Contributing To The Boulder Community In A Time Of Need
Today, my partners at Foundry Group and I are contributing $100,000 to the Entrepreneurs Foundation of Colorado (EFCO) to help with the Boulder Flood Relief Effort. This is our second gift to the EFCO – we previously contributed a portion of our carry across all of our funds.
The floods in Boulder and the surrounding area the past week have been devastating. I went for a run last night around town just to get a feel for things – the water is still at dangerously high and fast levels in Boulder Creek and the damage near the creek in downtown is visible. I smelled smells that I’ve never smelled in Boulder before and saw water in places it simply didn’t belong.
But downtown Boulder is quickly getting back to normal. That’s not the problem. If you’ve ever been to Boulder, you know we are surrounded by incredible mountains. It’s part of the magic of the place, but also part of the challenge. A friend told me recently, “think of the mountains as giant slanted roofs and Boulder as the basement of the house.”
There are two natural forces here that can be massively destructive. The first, which have made the news the past few years, are wildfires. Amy and I have endured these for the past 17 years – we’ve been evacuated from our house twice, once for three days during my brother’s wedding. The massive Lefthand Canyon Fire destroyed a huge neighborhood. Awful, terrifying stuff.
But that just set us up for what looks like the real disaster. The entire mountain area around Boulder is wrecked. Roads are destroyed. Towns in the “basement” – including Lyons – are literally wiped off the map. Major parts of Longmont are now submerged. The water ran downhill, destroying everything in its path as gravity did it’s magic, and then just sat at the bottom wherever it ended up.
My partners and I are lucky. None of our lost our houses. We all have roofs over our heads. And we have plenty of resources.
But many of our friends and neighbors were not so lucky. The stories are endless – the friend who lost her house and has no place to live. Another friend who made a mad dash off the mountain with his family and has no idea what the status of his home is. The entrepreneur who worked out of his basement, which is now a swimming pool. The business owner who’s office is now cut in half – and destroyed – by a mudslide. The tech leader who recently had a major back injury, just got out of the hospital, and had to evacuate his house. The people stuck up in the mountains who can’t get out. And the people stuck down in the foothills that also can’t get out.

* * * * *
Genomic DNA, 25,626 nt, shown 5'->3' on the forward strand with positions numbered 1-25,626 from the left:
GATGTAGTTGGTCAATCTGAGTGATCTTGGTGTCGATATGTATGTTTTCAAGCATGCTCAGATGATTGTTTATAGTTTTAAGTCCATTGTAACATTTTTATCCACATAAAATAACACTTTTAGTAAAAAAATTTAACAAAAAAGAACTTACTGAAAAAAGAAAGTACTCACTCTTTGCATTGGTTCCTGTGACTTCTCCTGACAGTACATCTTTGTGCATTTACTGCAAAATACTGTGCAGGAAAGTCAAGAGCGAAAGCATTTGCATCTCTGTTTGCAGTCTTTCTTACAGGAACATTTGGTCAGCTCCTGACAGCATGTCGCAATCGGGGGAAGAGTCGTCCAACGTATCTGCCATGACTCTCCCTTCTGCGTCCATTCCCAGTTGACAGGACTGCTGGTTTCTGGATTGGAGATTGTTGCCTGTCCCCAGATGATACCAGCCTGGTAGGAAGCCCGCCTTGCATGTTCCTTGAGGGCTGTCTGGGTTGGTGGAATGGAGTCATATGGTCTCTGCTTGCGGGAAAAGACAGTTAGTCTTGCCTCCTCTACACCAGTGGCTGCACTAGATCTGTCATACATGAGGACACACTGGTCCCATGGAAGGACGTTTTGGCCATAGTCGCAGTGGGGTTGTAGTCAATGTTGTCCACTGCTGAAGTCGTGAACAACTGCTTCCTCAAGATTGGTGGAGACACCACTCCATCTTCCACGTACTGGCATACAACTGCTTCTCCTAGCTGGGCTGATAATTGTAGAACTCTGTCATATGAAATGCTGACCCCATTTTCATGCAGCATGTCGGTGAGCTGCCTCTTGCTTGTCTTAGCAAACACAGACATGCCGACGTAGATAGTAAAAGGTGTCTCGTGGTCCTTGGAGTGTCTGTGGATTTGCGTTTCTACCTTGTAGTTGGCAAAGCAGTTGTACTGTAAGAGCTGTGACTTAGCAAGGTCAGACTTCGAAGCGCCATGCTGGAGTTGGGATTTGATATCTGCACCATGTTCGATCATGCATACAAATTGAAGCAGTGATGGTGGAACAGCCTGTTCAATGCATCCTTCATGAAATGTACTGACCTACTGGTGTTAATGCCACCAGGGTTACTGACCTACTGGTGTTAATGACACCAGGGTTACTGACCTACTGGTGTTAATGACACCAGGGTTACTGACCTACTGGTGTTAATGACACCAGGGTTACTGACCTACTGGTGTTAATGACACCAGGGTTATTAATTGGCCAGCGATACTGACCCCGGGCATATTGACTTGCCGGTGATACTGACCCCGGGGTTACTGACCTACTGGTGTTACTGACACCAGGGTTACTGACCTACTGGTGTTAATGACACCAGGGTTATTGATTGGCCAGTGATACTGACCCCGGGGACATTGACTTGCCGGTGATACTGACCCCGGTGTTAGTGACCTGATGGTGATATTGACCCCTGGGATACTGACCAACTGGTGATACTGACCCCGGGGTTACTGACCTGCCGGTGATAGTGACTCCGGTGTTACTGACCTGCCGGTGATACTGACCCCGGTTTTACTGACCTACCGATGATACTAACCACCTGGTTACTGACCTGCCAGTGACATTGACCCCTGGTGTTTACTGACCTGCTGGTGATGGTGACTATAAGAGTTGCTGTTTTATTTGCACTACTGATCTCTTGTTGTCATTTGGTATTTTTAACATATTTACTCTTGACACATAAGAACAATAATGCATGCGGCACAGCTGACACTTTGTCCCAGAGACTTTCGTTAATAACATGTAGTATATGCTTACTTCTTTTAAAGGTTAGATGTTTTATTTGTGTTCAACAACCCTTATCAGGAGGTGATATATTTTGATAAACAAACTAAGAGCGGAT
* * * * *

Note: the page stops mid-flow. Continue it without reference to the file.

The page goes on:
The magnitude of this hit me yesterday afternoon when I heard estimates of $100m – $150m to fix the “infrastructure damage.” I have no idea what that really means, but for a region of a couple of hundred thousand people, knowing the range is low, and it’s only “infrastructure”, this is going to be a long, hard mess to dig out of.
I’ve always felt a strong responsibility to the community I call home. Boulder has been and continues to be very good to me. And it’s my responsibility, especially in times like this, to be good back. This is not the only financial support we’ll be giving to the Boulder Flood Relief Effort. In addition, we’ll give plenty of functional support. But it’s a step – and one we hope can have direct impact.
My partners and I encourage every entrepreneur in the area who has had a meaningful financial success to consider giving something through EFCO to the Boulder Flood Relief Effort. If you are an entrepreneur who hasn’t yet had a financial success, consider joining EFCO and contributing 1% of the equity in your company today, to help build the endowment for the future. And, if you are a venture capitalist or an angel investor in – or with investments in – the Boulder area, please consider joining EFCO and contributing directly to the relief effort today. Just email me and I’ll get you connected.
Finally, if you are a reader and part of the Feld Thoughts community and you want to help out, please contribute directly to the Foothills Flood Relief Fund. We greatly appreciate any support you can give.